whereas the material in the beaker is at rest.
One significant contribution to science from the linguistic point of view may be the greater development of our sense of perspective. We shall no longer be able to see a few recent dialects of the Indo-European family, and the rationalizing techniques elaborated from their patterns, as the apex of the evolution of the human mind, nor their present wide spread as due to any survival from fitness or to anything but a few events of history — events that could be called fortunate only from the parochial point of view of the favored parties. They, and our own thought processes with them, can no longer be envisioned as spanning the gamut of reason and knowledge but only as one constellation in a galactic expanse.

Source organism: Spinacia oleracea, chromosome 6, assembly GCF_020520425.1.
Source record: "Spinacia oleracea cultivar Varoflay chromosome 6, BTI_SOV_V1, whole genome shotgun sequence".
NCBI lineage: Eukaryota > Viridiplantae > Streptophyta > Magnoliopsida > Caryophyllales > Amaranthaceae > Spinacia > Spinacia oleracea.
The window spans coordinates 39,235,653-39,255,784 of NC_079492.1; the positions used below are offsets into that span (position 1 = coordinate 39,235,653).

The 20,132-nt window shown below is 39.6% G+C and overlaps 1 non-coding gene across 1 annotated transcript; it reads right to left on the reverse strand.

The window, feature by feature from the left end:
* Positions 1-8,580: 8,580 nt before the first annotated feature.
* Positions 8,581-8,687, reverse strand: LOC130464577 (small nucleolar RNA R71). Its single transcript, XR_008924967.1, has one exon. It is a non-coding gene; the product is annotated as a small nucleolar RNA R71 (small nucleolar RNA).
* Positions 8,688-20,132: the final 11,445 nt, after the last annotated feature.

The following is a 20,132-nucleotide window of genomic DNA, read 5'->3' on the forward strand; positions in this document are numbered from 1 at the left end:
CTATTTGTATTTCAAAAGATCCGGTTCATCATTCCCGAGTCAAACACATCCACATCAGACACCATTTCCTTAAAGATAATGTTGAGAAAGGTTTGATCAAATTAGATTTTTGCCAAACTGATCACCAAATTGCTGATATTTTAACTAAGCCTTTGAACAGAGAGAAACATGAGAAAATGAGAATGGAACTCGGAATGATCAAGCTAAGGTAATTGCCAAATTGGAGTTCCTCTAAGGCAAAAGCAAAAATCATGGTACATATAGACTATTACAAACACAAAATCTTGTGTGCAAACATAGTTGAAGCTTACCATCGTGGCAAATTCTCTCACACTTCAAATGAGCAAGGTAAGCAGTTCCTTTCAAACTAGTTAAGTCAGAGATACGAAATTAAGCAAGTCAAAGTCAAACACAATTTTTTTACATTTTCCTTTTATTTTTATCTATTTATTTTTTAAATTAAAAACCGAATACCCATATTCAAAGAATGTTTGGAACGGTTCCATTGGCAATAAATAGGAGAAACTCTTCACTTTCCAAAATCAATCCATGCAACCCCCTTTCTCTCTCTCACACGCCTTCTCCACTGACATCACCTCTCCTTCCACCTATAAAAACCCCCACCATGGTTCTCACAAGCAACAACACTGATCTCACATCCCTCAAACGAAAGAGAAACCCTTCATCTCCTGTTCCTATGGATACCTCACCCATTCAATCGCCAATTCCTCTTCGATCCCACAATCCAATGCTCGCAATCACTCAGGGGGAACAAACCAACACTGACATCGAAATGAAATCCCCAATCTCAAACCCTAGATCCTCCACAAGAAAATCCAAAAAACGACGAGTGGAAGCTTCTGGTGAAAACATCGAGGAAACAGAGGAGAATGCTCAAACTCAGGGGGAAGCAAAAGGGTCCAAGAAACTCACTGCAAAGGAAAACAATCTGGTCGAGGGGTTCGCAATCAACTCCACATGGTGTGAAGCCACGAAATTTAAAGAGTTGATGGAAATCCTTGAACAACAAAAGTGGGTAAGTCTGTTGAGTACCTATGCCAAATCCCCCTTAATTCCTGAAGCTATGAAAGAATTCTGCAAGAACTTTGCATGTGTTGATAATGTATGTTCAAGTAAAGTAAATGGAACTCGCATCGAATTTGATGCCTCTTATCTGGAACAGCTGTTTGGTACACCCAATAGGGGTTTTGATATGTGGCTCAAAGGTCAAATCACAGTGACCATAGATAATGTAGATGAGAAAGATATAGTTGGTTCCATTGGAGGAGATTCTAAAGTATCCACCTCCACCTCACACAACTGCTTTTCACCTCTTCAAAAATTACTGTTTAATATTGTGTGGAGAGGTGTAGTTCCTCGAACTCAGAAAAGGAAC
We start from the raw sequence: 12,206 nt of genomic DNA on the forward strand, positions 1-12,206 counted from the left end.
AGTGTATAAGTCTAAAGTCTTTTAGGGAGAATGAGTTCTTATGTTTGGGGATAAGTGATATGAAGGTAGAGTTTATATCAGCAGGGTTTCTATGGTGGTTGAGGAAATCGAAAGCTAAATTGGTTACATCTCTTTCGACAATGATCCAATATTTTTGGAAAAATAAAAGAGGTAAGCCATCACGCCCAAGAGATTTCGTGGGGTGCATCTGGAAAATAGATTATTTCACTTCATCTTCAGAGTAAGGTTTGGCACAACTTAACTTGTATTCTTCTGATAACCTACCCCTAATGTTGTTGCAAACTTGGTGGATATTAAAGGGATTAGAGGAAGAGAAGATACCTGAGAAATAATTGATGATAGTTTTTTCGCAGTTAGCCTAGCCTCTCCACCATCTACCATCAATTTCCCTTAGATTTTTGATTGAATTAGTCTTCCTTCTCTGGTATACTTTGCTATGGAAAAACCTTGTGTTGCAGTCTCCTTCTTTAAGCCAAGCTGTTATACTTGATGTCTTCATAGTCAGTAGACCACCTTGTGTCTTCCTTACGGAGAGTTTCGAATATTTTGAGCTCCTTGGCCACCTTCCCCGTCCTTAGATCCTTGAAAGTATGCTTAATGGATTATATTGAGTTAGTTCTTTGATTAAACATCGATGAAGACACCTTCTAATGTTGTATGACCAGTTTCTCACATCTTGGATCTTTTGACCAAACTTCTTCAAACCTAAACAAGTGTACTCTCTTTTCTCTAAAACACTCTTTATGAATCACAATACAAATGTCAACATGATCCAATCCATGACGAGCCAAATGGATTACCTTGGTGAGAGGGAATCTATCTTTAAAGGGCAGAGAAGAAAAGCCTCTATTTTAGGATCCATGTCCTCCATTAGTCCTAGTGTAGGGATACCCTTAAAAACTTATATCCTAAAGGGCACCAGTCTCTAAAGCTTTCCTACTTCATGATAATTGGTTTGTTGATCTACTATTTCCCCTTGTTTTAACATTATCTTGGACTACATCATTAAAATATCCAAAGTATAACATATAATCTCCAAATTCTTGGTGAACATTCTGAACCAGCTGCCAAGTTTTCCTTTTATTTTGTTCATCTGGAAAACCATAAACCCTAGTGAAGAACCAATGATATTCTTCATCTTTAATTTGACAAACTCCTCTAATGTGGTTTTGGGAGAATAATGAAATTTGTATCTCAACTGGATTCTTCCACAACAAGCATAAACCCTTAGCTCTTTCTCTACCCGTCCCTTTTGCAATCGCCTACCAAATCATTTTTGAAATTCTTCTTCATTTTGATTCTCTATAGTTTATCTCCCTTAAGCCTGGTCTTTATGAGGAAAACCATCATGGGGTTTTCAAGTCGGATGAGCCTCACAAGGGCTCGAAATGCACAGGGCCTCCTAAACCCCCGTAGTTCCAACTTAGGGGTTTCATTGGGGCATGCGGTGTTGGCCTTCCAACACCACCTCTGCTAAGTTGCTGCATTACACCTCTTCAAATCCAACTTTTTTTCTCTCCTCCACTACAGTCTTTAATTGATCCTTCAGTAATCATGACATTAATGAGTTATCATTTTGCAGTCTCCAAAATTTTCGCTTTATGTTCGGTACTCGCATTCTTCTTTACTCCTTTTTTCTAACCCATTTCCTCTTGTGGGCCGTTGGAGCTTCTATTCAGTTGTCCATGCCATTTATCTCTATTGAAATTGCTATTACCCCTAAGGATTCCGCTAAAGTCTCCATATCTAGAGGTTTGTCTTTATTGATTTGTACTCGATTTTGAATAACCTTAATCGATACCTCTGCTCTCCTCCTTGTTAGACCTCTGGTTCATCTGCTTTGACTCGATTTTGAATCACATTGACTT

A fair realization of the incredible degree of diversity of linguistic system that ranges over the globe leaves one with an inescapable feeling that the human spirit is inconceivably old; that the few thousand years of history covered by our written records are no more than the thickness of a pencil mark on the scale that measures our past experience on this planet; that
the events of these recent millenniums spell nothing in any evolutionary wise, that the race has taken no sudden spurt, achieved no commanding synthesis during recent millenniums, but has only played a little with a few of the linguistic formulations and views of nature bequeathed from an inexpressibly longer past. Yet neither this feeling nor the sense of precarious dependence of all we know upon linguistic tools which themselves are largely unknown need be discouraging to science but should, rather, foster that humility which accompanies the true scientific spirit, and thus forbid that arrogance of the mind which hinders real scientific curiosity and detachment.